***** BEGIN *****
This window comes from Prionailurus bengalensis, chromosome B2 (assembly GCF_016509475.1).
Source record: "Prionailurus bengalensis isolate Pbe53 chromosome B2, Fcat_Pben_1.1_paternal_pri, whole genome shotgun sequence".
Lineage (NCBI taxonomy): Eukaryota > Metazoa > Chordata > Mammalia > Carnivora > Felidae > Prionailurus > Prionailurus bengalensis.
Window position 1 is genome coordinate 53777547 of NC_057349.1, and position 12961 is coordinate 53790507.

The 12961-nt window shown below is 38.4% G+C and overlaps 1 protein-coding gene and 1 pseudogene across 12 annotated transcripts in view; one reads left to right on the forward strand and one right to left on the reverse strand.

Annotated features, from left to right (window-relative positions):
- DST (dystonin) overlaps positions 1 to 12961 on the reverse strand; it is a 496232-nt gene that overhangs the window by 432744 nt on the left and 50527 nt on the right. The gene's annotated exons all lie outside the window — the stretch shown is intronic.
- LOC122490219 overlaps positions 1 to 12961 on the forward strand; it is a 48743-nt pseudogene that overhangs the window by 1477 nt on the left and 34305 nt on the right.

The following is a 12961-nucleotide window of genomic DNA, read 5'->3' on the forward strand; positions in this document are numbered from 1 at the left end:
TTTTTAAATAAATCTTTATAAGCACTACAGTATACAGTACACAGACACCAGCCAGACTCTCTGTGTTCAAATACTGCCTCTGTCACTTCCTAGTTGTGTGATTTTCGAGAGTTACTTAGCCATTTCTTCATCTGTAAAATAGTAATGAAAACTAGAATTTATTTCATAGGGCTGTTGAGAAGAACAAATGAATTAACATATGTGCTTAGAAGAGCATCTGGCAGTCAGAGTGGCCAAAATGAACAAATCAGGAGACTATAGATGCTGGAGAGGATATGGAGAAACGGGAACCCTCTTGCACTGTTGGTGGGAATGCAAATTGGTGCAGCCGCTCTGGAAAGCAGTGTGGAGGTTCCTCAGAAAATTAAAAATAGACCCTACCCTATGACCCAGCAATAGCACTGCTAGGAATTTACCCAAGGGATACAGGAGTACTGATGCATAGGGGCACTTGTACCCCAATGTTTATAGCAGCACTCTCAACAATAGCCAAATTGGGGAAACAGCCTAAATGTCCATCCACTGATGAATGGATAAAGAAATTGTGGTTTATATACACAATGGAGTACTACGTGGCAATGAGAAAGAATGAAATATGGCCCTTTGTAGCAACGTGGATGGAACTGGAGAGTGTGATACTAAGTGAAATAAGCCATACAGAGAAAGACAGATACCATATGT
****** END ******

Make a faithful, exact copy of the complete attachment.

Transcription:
This window comes from Prionailurus bengalensis, chromosome B2 (assembly GCF_016509475.1).
Source record: "Prionailurus bengalensis isolate Pbe53 chromosome B2, Fcat_Pben_1.1_paternal_pri, whole genome shotgun sequence".
Lineage (NCBI taxonomy): Eukaryota > Metazoa > Chordata > Mammalia > Carnivora > Felidae > Prionailurus > Prionailurus bengalensis.
Window position 1 is genome coordinate 53777547 of NC_057349.1, and position 12961 is coordinate 53790507.

The 12961-nt window shown below is 38.4% G+C and overlaps 1 protein-coding gene and 1 pseudogene across 12 annotated transcripts in view; one reads left to right on the forward strand and one right to left on the reverse strand.

Annotated features, from left to right (window-relative positions):
- DST (dystonin) overlaps positions 1 to 12961 on the reverse strand; it is a 496232-nt gene that overhangs the window by 432744 nt on the left and 50527 nt on the right. The gene's annotated exons all lie outside the window — the stretch shown is intronic.
- LOC122490219 overlaps positions 1 to 12961 on the forward strand; it is a 48743-nt pseudogene that overhangs the window by 1477 nt on the left and 34305 nt on the right.

The following is a 12961-nucleotide window of genomic DNA, read 5'->3' on the forward strand; positions in this document are numbered from 1 at the left end:
TTTTTAAATAAATCTTTATAAGCACTACAGTATACAGTACACAGACACCAGCCAGACTCTCTGTGTTCAAATACTGCCTCTGTCACTTCCTAGTTGTGTGATTTTCGAGAGTTACTTAGCCATTTCTTCATCTGTAAAATAGTAATGAAAACTAGAATTTATTTCATAGGGCTGTTGAGAAGAACAAATGAATTAACATATGTGCTTAGAAGAGCATCTGGCAGTCAGAGTGGCCAAAATGAACAAATCAGGAGACTATAGATGCTGGAGAGGATATGGAGAAACGGGAACCCTCTTGCACTGTTGGTGGGAATGCAAATTGGTGCAGCCGCTCTGGAAAGCAGTGTGGAGGTTCCTCAGAAAATTAAAAATAGACCCTACCCTATGACCCAGCAATAGCACTGCTAGGAATTTACCCAAGGGATACAGGAGTACTGATGCATAGGGGCACTTGTACCCCAATGTTTATAGCAGCACTCTCAACAATAGCCAAATTGGGGAAACAGCCTAAATGTCCATCCACTGATGAATGGATAAAGAAATTGTGGTTTATATACACAATGGAGTACTACGTGGCAATGAGAAAGAATGAAATATGGCCCTTTGTAGCAACGTGGATGGAACTGGAGAGTGTGATACTAAGTGAAATAAGCCATACAGAGAAAGACAGATACCATATGT